Before Scripture was canonized, a woman named Huldah proclaimed God’s judgment on Judah, inspired King Josiah’s reforms, and became the first person to formally verify a written book as being the divinely inspired word of God.
I remember asking a congregation of fairly mature Christians, “Who among us has read the entire Bible?” A meager half or so raised their hands. Later during fellowship, many confessed they got bogged down or bored with the Old Testament—bizarre images, debatable practices, unintelligible laws, and names you won’t even try to pronounce.
Viewed as difficult and antiquated, the Old Testament (OT) is frequently neglected in many Christian circles. Rarely do we hear sermons from the OT. It’s seldom studied in Quiet Times. Remove Psalms and Proverbs, and Christians’ engagement in reading the OT can be virtually nil. Even those who make the noble resolution to read-the-Bible-in-a-year may start pumped up in Genesis but lose interest before they get very far.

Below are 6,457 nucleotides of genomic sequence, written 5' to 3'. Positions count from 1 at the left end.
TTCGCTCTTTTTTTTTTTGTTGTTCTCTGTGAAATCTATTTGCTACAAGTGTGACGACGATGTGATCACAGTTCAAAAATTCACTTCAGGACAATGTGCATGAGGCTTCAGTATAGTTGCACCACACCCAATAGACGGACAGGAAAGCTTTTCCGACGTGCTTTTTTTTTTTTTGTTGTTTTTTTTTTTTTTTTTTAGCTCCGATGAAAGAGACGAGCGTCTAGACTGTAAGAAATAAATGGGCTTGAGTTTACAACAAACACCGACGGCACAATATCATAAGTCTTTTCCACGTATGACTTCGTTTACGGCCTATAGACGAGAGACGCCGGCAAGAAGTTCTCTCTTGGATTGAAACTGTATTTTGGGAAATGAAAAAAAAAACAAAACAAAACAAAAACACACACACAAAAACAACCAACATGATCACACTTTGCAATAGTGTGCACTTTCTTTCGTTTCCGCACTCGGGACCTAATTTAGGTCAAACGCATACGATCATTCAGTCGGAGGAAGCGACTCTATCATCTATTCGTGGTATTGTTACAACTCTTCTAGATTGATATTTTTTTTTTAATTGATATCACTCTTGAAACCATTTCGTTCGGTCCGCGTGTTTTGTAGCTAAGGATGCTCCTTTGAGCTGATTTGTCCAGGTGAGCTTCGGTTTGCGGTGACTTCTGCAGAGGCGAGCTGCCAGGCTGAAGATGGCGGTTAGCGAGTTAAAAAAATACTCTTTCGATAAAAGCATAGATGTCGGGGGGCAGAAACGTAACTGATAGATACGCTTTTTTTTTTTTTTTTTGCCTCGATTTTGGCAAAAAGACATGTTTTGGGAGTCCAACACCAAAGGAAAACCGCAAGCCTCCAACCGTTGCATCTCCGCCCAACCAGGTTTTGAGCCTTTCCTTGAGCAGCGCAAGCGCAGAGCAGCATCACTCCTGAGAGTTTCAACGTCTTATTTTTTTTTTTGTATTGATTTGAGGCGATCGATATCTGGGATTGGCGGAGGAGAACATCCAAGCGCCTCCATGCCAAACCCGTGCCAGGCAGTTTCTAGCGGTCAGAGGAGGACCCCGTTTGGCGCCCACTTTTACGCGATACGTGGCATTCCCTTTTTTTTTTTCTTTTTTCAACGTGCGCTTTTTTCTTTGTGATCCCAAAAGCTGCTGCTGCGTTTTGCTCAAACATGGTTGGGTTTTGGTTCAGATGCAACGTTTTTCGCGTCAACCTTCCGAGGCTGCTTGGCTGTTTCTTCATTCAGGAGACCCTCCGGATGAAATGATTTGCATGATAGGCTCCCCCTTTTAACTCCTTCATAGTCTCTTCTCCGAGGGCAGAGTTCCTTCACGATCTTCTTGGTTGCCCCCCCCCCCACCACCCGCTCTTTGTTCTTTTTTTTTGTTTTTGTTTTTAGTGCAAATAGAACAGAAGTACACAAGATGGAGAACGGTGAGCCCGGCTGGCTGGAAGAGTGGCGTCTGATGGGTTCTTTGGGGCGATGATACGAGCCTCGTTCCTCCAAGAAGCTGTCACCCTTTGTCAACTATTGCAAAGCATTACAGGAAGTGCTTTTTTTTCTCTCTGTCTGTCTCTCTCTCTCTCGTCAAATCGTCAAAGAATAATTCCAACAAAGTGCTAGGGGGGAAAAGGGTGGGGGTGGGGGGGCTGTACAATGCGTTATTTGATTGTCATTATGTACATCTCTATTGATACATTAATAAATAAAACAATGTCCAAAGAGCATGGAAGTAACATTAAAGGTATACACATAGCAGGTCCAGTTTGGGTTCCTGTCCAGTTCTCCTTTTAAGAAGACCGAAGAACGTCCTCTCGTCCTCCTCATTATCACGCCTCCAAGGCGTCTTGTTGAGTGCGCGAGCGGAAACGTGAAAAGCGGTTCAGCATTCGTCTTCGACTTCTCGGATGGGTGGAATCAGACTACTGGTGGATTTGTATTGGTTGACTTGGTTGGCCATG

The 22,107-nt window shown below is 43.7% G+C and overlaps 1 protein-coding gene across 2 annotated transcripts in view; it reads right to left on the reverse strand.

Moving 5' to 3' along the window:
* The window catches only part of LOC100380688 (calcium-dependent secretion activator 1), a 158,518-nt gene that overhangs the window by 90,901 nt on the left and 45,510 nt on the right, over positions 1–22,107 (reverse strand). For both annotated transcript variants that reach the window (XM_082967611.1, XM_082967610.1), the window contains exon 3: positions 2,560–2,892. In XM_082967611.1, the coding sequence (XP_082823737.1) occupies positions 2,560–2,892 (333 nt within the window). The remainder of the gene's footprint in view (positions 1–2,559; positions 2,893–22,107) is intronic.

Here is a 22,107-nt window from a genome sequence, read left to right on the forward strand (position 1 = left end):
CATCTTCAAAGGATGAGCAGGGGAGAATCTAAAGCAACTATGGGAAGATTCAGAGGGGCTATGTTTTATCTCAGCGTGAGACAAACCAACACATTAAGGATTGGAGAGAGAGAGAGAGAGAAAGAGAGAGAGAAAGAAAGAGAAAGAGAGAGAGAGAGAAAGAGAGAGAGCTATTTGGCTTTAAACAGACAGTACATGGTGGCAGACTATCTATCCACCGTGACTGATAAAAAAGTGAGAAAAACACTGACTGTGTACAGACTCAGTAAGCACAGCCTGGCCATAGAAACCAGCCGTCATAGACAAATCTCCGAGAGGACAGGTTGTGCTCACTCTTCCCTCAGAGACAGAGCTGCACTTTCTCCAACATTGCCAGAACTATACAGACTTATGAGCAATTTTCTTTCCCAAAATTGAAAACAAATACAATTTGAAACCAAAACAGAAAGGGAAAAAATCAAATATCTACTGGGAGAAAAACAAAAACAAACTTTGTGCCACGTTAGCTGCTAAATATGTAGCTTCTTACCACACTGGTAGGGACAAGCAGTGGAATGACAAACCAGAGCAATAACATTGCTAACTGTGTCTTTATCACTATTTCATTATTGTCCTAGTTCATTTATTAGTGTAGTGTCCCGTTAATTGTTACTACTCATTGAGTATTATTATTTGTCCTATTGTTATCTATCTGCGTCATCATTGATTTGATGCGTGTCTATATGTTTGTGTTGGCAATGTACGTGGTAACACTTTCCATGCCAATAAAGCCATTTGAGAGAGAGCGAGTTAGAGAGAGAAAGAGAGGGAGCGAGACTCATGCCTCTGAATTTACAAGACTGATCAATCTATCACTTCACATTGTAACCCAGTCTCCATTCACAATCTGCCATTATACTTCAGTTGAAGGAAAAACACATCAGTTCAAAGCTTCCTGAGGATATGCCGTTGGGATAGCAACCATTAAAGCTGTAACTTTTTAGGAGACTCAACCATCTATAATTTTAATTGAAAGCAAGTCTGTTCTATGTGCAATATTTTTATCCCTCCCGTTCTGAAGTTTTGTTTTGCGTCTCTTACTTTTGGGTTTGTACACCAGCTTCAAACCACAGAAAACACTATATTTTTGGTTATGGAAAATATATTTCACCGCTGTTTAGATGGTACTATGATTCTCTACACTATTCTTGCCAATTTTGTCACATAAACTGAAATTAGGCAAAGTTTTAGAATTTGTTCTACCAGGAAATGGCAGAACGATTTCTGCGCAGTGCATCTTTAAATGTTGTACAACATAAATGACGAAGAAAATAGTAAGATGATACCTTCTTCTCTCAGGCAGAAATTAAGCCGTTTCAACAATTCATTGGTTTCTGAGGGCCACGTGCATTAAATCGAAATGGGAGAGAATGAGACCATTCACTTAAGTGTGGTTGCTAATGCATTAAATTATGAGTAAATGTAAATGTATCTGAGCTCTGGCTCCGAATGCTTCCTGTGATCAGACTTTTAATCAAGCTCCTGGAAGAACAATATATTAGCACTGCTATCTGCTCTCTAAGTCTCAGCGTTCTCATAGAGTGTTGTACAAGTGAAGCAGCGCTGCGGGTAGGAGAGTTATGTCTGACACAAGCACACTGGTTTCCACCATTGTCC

Contrary to prevailing attitudes, the Old Testament contains much relevant and meaningful application for today. Here’s some motivation to fall in love with the other three-quarters of our Bibles.
The Teachers Service Team of the ICOC is excited to launch The Teachers' Corner. This bi-weekly publication will feature articles authored by men and women who serve as teachers in our fellowship of churches. You can find these articles highlighted on both disciplestoday.org and the Teachers Service Team website teachicoc.org. Our first series of articles entitled “Jesus and the Poor” were written by Dr. G. Steve Kinnard. We hope that you find these articles both inspirational and informational.
The Teachers Service Team